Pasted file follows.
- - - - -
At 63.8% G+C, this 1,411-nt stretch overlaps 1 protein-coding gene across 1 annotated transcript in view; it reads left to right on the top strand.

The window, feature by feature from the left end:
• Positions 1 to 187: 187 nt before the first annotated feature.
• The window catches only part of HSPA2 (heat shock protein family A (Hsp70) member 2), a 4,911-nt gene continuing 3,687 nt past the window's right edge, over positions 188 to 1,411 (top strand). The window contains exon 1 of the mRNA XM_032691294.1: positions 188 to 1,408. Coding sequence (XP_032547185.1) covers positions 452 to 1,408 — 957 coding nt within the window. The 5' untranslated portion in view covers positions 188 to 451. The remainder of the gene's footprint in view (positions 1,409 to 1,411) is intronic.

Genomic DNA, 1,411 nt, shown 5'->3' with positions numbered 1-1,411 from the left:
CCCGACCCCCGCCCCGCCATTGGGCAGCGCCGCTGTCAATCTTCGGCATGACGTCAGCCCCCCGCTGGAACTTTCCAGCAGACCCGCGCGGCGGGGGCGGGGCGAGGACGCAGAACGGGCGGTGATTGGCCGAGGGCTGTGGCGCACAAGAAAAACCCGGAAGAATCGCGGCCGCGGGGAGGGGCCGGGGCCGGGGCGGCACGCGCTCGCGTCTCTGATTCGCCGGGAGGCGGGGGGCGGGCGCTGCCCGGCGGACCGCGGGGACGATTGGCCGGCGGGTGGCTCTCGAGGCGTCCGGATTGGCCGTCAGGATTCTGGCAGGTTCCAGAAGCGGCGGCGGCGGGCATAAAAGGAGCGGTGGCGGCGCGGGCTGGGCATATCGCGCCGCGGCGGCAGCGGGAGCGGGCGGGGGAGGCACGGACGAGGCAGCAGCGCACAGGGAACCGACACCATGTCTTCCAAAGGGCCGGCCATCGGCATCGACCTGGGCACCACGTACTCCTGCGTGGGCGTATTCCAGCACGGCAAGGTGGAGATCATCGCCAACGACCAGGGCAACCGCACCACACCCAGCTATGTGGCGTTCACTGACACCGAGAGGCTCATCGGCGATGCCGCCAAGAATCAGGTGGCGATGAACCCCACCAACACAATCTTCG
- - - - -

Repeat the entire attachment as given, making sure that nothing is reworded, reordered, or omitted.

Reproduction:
At 63.8% G+C, this 1,411-nt stretch overlaps 1 protein-coding gene across 1 annotated transcript in view; it reads left to right on the top strand.

The window, feature by feature from the left end:
• Positions 1 to 187: 187 nt before the first annotated feature.
• The window catches only part of HSPA2 (heat shock protein family A (Hsp70) member 2), a 4,911-nt gene continuing 3,687 nt past the window's right edge, over positions 188 to 1,411 (top strand). The window contains exon 1 of the mRNA XM_032691294.1: positions 188 to 1,408. Coding sequence (XP_032547185.1) covers positions 452 to 1,408 — 957 coding nt within the window. The 5' untranslated portion in view covers positions 188 to 451. The remainder of the gene's footprint in view (positions 1,409 to 1,411) is intronic.

Genomic DNA, 1,411 nt, shown 5'->3' with positions numbered 1-1,411 from the left:
CCCGACCCCCGCCCCGCCATTGGGCAGCGCCGCTGTCAATCTTCGGCATGACGTCAGCCCCCCGCTGGAACTTTCCAGCAGACCCGCGCGGCGGGGGCGGGGCGAGGACGCAGAACGGGCGGTGATTGGCCGAGGGCTGTGGCGCACAAGAAAAACCCGGAAGAATCGCGGCCGCGGGGAGGGGCCGGGGCCGGGGCGGCACGCGCTCGCGTCTCTGATTCGCCGGGAGGCGGGGGGCGGGCGCTGCCCGGCGGACCGCGGGGACGATTGGCCGGCGGGTGGCTCTCGAGGCGTCCGGATTGGCCGTCAGGATTCTGGCAGGTTCCAGAAGCGGCGGCGGCGGGCATAAAAGGAGCGGTGGCGGCGCGGGCTGGGCATATCGCGCCGCGGCGGCAGCGGGAGCGGGCGGGGGAGGCACGGACGAGGCAGCAGCGCACAGGGAACCGACACCATGTCTTCCAAAGGGCCGGCCATCGGCATCGACCTGGGCACCACGTACTCCTGCGTGGGCGTATTCCAGCACGGCAAGGTGGAGATCATCGCCAACGACCAGGGCAACCGCACCACACCCAGCTATGTGGCGTTCACTGACACCGAGAGGCTCATCGGCGATGCCGCCAAGAATCAGGTGGCGATGAACCCCACCAACACAATCTTCG